feet.


And where–on
Martha’s Vineyard, I mean–Hillary Clinton materialized, two weeks
ago, rubbing up during her mercenary little vacation against donors for a Senate
campaign she was running in another state. A stunning exhibition–but
it won’t hurt her chances with Edgemont and New Rochelle’s matrons.
On the contrary: those SUV matrons will love that stuff. The spectacle of Hillary
with her flared nostrils and pastel Talbot’s rigs clawing her aggressive
way through Martha’s Vineyard in a frothing status-frenzy is one with which
they can empathize: It’s just a more destructive version of the SUV driver’s
hustle to secure Black Dog t-shirts for adolescent Skyler, Dylan and Brittany.
There’s an affinity there that translates not only into votes, but also
into devotion.


Meanwhile,
in the decaying SROs in wretched places like White Plains and South Yonkers,
Dominicans and white trash and blacks rob and clobber each other in the name
of that other New Capitalist apodictum: diversity. Clinton’s FALN stunt
isn’t going to hurt his wife’s Senate chances as far as the suburbanites
we’re talking about are concerned. To believe that it will is to repeat
the current media mistake that reduces Westchester to a Rockefeller Republican
bastion of white fences and Episcopalian linen, where goofy men of easily satirized
rectitude are scandalized by the apotheosis in their suburban promised land
of blacks, Asians and Hispanics; and, in Washington, of our hipster Chief Executive.
Cheap-labor aficionados, so-called "multiculturalists," so-called
"leftists" and other apologists for the corporate status quo, by the
way, will be reassured to hear that Westchester’s starting to "look
like America," to paraphrase their hero Bill Clinton: The Hispanic population
doubled between 1980 and 1990. So, for that matter, did the Japanese population.
Well-off Japanese even built their children a Japanese school in Scarsdale,
thus ensuring that they could skim the cream off the economy without their children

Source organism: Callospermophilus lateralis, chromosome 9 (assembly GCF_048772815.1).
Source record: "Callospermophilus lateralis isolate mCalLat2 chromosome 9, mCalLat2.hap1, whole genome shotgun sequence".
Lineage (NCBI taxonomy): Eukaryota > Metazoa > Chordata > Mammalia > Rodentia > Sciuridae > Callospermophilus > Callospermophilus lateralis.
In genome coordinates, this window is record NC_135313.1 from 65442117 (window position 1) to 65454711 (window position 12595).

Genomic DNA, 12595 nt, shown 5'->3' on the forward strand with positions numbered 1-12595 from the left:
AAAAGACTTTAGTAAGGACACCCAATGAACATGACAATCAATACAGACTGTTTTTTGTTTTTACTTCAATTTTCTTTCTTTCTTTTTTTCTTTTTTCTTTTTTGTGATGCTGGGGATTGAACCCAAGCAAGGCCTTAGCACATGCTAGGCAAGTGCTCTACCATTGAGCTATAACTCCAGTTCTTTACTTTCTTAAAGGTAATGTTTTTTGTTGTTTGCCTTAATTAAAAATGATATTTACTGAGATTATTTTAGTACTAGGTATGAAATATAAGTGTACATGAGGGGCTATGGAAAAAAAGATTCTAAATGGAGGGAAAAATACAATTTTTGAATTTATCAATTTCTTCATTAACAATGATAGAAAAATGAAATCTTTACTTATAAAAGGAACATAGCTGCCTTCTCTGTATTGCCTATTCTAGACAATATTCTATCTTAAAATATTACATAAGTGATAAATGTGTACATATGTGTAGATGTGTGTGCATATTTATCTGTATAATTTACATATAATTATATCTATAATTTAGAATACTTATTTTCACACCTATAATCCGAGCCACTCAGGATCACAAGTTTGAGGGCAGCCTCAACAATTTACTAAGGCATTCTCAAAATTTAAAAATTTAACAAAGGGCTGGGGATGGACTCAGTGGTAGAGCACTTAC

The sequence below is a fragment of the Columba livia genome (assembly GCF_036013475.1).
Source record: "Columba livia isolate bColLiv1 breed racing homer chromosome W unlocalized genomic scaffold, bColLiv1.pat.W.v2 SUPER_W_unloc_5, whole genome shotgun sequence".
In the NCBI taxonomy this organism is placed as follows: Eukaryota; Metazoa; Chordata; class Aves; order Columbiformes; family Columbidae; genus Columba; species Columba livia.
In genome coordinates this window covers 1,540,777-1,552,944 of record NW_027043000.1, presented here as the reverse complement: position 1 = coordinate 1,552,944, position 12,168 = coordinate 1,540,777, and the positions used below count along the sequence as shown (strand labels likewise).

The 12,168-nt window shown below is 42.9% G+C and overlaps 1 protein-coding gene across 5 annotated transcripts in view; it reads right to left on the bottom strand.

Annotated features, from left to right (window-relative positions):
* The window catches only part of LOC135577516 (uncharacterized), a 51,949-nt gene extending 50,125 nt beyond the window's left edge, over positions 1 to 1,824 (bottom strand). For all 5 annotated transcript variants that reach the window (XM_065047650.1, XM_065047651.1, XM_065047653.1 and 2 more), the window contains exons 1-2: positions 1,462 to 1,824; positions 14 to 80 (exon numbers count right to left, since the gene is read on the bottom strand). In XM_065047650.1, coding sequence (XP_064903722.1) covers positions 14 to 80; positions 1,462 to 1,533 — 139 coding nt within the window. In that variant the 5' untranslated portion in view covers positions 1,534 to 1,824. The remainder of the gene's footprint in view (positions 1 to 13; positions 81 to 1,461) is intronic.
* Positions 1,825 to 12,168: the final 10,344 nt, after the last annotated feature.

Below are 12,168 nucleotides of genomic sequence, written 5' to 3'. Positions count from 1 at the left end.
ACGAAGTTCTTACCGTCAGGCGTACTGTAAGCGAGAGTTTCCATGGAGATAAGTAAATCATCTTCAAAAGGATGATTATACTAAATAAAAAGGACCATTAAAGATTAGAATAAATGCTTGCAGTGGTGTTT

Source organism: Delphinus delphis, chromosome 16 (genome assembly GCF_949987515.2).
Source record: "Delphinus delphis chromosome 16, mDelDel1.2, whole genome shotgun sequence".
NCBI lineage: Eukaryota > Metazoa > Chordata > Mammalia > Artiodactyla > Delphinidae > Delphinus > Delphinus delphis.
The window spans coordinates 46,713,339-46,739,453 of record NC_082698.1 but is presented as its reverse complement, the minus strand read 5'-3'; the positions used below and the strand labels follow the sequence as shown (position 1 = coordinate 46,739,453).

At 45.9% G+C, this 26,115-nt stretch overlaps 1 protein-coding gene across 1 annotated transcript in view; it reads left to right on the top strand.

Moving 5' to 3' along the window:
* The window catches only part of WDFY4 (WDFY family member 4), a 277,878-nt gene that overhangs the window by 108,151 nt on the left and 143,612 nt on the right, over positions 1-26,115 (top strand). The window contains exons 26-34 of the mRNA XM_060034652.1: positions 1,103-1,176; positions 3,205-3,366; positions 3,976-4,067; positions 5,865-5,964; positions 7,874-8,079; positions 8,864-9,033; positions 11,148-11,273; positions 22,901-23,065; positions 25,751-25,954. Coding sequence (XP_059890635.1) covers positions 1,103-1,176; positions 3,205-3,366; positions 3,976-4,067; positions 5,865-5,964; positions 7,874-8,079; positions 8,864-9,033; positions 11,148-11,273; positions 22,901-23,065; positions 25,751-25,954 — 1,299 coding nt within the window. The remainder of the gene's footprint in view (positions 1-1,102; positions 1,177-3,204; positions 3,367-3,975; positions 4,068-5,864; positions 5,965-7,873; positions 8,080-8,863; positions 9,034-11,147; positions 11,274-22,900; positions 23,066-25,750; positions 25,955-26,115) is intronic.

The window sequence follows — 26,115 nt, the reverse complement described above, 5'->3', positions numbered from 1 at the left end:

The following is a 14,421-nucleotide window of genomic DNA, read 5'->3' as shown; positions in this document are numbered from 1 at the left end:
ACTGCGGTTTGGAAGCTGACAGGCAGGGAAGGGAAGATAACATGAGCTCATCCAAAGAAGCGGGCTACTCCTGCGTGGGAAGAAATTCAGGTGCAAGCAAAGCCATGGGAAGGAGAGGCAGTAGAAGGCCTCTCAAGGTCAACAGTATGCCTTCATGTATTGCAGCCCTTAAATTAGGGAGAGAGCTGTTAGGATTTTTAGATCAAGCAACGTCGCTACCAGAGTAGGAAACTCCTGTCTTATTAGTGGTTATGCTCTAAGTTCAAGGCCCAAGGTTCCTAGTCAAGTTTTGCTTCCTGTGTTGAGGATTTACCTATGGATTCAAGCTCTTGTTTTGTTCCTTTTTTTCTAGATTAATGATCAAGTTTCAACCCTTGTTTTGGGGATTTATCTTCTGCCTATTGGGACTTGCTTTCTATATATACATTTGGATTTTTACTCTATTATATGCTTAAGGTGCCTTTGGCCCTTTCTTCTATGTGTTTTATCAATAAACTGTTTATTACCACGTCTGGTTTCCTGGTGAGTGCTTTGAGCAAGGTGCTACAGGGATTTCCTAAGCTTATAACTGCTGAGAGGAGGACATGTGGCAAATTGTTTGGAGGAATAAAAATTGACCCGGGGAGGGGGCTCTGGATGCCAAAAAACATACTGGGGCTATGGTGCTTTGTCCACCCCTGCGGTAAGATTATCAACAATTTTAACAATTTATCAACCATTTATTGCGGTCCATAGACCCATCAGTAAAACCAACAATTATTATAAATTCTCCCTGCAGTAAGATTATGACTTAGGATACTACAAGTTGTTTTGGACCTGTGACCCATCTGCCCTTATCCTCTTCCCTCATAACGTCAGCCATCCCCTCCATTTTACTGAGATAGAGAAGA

being cheapened so much by American influences.


The old
money is certainly part of Westchester’s identity. But places like Edgemont
and Hartsdale and New Rochelle are acceptable suburbs, to which city
sophisticates can feel comfortable about moving, bringing their cosmopolitan
politics and marijuana with them from the Upper West Side. These people won’t
be offended by the FALN gambit. Rather, they’ll eat it right up. As long,
that is, as the borders stay well-patrolled.


Then I was
on Quaker Ridge Rd., somehow. Then coasting down a wet tertiary road through
old farmland that wasn’t farmland anymore, wasn’t anything but a valley
of dirt awaiting the backhoe. ("Belle Fair at Rye Brook," roadside
signs yelled at me at one point when I was very lost among corporate parks.
"The New Traditional Hometown.") Then, balancing the map on my knees,
with Kid Rock thumping from the radio, turning hard right into something called
Overhill Rd., a raw strip that wound along a hillside. Steep to my right uphill;
steep to my left down. The rain milled in the huge yellow holes dug for new
foundations. Red puddles of diluted mud washed across the street; it felt like
the L.A. hills during some sudden tempest. So much is getting built in Westchester
these days. We’re the luckiest people in the world.


They’re
certainly lucky in Thomas Paine Heights in New Rochelle, where non-indigenous
subtropical flora all tufted and fuzzy and straight out of Dr. Seuss decorate
the lawns of oversized homes. A neighborhood full of attorneys and dermatologists
who get buggy and aggressive behind the wheels of their tractor-mowers.


It was in
this neighborhood that the Clintons received their warmest welcome, with a throng
of neighbors gathering in the street to hail with robust applause the Commander-in-Chief.


Consulting
my maps, I located the Clinton’s house: a pink mansion set behind garish
weeping willows. A fairytale bridge arced over an artificial pond. Of course.
Of course. The pink irradiated through the shortening day. I drove out
of the neighborhood, wetter than usual but only marginally more paranoid; pulled
over on a connecting road the name of which I’ve forgotten, and climbed
out into the rain to piss in what I think was the Bronx River, half hoping I’d
get arrested, so that I could call it a day already.


Pound Ridge
was the last one. I’d been told the Clintons had rooted their snouts around
a potential home in Mamaroneck, on Old White Plains Rd. near the entrance to
Winged Foot Golf Club, but I’d been unable to find it. The real estate
there tends to be set off in the woods. The house they’d inspected in Rye
Brook was just a several-minutes drive from the stunning postmodern General
Foods Headquarters building, a white UFO of a structure that rises like Valhalla
out of artificial lakes in Harrison or New Rochelle, or whatever municipality
it is there, to lord it over the ramshackle surrounding neighborhoods. Eerie
low-density suburbia gets fevered as Saturday afternoon edges toward evening.
Laundromats cough out skinny young mothers and old women close up filthy delis
housed in freestanding cinderblock boxes. You park your car in an empty lot;
wander over to some de-stocked deli to buy a sandwich from an Okie and his wife
and then eat the thing in the lee of a building, away from the rain. You half
expect to see Mexicans in straw hats loitering around these places with hungry
eyes, looking to scrounge up piecework.


By the time